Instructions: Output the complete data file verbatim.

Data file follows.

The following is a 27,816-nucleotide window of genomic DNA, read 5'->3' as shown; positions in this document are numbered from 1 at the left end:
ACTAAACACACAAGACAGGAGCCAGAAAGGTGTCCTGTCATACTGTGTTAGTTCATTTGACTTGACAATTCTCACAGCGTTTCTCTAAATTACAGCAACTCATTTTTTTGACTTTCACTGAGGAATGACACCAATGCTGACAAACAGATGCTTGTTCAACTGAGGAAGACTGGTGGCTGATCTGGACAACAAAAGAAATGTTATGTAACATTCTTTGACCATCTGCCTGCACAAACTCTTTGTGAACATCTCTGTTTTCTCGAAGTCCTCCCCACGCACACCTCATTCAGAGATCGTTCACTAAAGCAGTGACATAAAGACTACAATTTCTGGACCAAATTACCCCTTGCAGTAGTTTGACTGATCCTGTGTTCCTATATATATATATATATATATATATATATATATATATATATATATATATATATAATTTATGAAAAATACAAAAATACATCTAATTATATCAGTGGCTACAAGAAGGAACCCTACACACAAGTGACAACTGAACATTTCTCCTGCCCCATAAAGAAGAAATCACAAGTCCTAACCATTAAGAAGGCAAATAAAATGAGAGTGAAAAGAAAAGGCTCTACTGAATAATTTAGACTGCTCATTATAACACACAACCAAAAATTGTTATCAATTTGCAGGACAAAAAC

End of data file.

The following is a 27,816-nucleotide window of genomic DNA, read 5'->3' as shown; positions in this document are numbered from 1 at the left end:
ACTAAACACACAAGACAGGAGCCAGAAAGGTGTCCTGTCATACTGTGTTAGTTCATTTGACTTGACAATTCTCACAGCGTTTCTCTAAATTACAGCAACTCATTTTTTTGACTTTCACTGAGGAATGACACCAATGCTGACAAACAGATGCTTGTTCAACTGAGGAAGACTGGTGGCTGATCTGGACAACAAAAGAAATGTTATGTAACATTCTTTGACCATCTGCCTGCACAAACTCTTTGTGAACATCTCTGTTTTCTCGAAGTCCTCCCCACGCACACCTCATTCAGAGATCGTTCACTAAAGCAGTGACATAAAGACTACAATTTCTGGACCAAATTACCCCTTGCAGTAGTTTGACTGATCCTGTGTTCCTATATATATATATATATATATATATATATATATATATATATATATATATATATAATTTATGAAAAATACAAAAATACATCTAATTATATCAGTGGCTACAAGAAGGAACCCTACACACAAGTGACAACTGAACATTTCTCCTGCCCCATAAAGAAGAAATCACAAGTCCTAACCATTAAGAAGGCAAATAAAATGAGAGTGAAAAGAAAAGGCTCTACTGAATAATTTAGACTGCTCATTATAACACACAACCAAAAATTGTTATCAATTTGCAGGACAAAAAC